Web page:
Beware of Tainting Graduated Rate Estate Status

Duncan Presant - Feb 20, 2024
Individuals commonly leave their loved ones, such as their spouse and/or children, as executor of their estate.

Executors and other loved ones of the deceased should be aware of paying for expenses on behalf of the estate

Individuals commonly leave their loved ones, such as their spouse and/or children, as executor of their estate. Their loved ones tend to be the most trusted to carry out the deceased’s last wishes and administer the estate accordingly. However, loved ones who are named as executor should be cautioned about paying for expenses on behalf of the estate as it could taint the estate’s graduated rate estate (GRE) status.


GREs have become an important estate planning tool for many Canadian individuals and provide many post-mortem tax benefits, with the primary benefit being that the estate is subject to graduated tax rates. In contrast, most other trusts are taxed at the highest marginal tax rate for every dollar earned. Additional benefits include flexibility in claiming donation tax credits, the ability to choose a non-calendar year-end, and flexibility for post-mortem tax planning for private corporations.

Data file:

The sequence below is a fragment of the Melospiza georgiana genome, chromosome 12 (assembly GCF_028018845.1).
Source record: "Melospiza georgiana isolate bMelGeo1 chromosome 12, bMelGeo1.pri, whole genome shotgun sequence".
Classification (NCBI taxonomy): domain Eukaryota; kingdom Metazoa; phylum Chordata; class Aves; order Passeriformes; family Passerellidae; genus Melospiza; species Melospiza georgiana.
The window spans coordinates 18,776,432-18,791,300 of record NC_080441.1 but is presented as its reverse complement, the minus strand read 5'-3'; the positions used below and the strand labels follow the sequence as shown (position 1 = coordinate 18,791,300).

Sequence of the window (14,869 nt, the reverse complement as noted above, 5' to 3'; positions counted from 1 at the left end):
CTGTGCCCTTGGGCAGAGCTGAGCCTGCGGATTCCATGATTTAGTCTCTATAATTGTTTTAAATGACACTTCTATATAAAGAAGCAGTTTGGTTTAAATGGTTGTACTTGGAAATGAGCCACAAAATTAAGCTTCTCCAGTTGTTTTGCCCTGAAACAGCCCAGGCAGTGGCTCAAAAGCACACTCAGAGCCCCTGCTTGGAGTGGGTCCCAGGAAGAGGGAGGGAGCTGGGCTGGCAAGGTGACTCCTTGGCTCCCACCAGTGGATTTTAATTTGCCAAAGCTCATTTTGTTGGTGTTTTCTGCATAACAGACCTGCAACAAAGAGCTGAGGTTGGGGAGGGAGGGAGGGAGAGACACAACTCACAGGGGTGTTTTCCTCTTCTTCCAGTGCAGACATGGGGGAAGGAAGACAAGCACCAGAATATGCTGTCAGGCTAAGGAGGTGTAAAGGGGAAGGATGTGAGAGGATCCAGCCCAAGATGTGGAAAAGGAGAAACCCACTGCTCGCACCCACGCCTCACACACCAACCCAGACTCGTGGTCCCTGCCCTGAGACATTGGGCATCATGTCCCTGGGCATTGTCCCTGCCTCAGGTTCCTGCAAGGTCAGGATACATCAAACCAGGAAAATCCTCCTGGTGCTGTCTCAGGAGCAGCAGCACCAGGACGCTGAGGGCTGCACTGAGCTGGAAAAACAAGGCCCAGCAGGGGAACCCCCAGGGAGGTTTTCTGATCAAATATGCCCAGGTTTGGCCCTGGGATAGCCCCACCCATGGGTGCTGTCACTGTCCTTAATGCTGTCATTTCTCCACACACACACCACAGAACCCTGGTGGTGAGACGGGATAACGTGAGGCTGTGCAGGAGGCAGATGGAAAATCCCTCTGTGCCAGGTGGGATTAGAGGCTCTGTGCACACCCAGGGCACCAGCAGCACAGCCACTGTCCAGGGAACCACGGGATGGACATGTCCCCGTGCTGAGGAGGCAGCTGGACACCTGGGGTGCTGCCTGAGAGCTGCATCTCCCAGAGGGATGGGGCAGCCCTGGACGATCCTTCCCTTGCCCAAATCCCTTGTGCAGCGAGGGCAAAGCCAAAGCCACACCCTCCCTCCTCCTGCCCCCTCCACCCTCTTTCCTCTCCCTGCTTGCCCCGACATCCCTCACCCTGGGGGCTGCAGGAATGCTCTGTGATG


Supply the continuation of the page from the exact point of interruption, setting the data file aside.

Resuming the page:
To access these benefits, the estate must meet several conditions, one of which is that it must be a testamentary trust as defined under subsection 108(1) of the Income Tax Act (ITA). Paragraph (b) of the definition of a testamentary trust will result in the estate losing its testamentary trust status if the property is contributed to the trust otherwise than by an individual on or after the individual’s death and as a consequence thereof. Paragraph (d) of the definition prohibits the estate from incurring a debt or any other obligation owed to, or guaranteed by, a beneficiary, or any other person or partnership with whom the beneficiary of the trust does not deal at arm’s length (“specified party”), with a few exceptions.


These two limitations can result in estates losing their testamentary trust status and, consequently, their GRE status. What are some common ways this can happen? Most executors who are also beneficiaries of the estate (i.e., surviving spouse, children, grandchildren, etc.) may find it easier to pay for estate expenses such as funeral expenses, maintenance costs of the deceased’s home, accounting fees, etc., out of pocket. One may do this for simplicity, as paying for the expense on their credit card is easier than writing a cheque from the estate bank account. If the executor is a beneficiary, most may be indifferent to how the expenses are paid as they either bear the costs personally and immediately or the estate bears the cost reducing their inheritance. In other cases, estates may have illiquid assets, such as a family cottage that the deceased would like to pass on to their children. However, because there are no other liquid assets in the estate, the beneficiaries may have to pay the taxes resulting on death to keep the property within the family.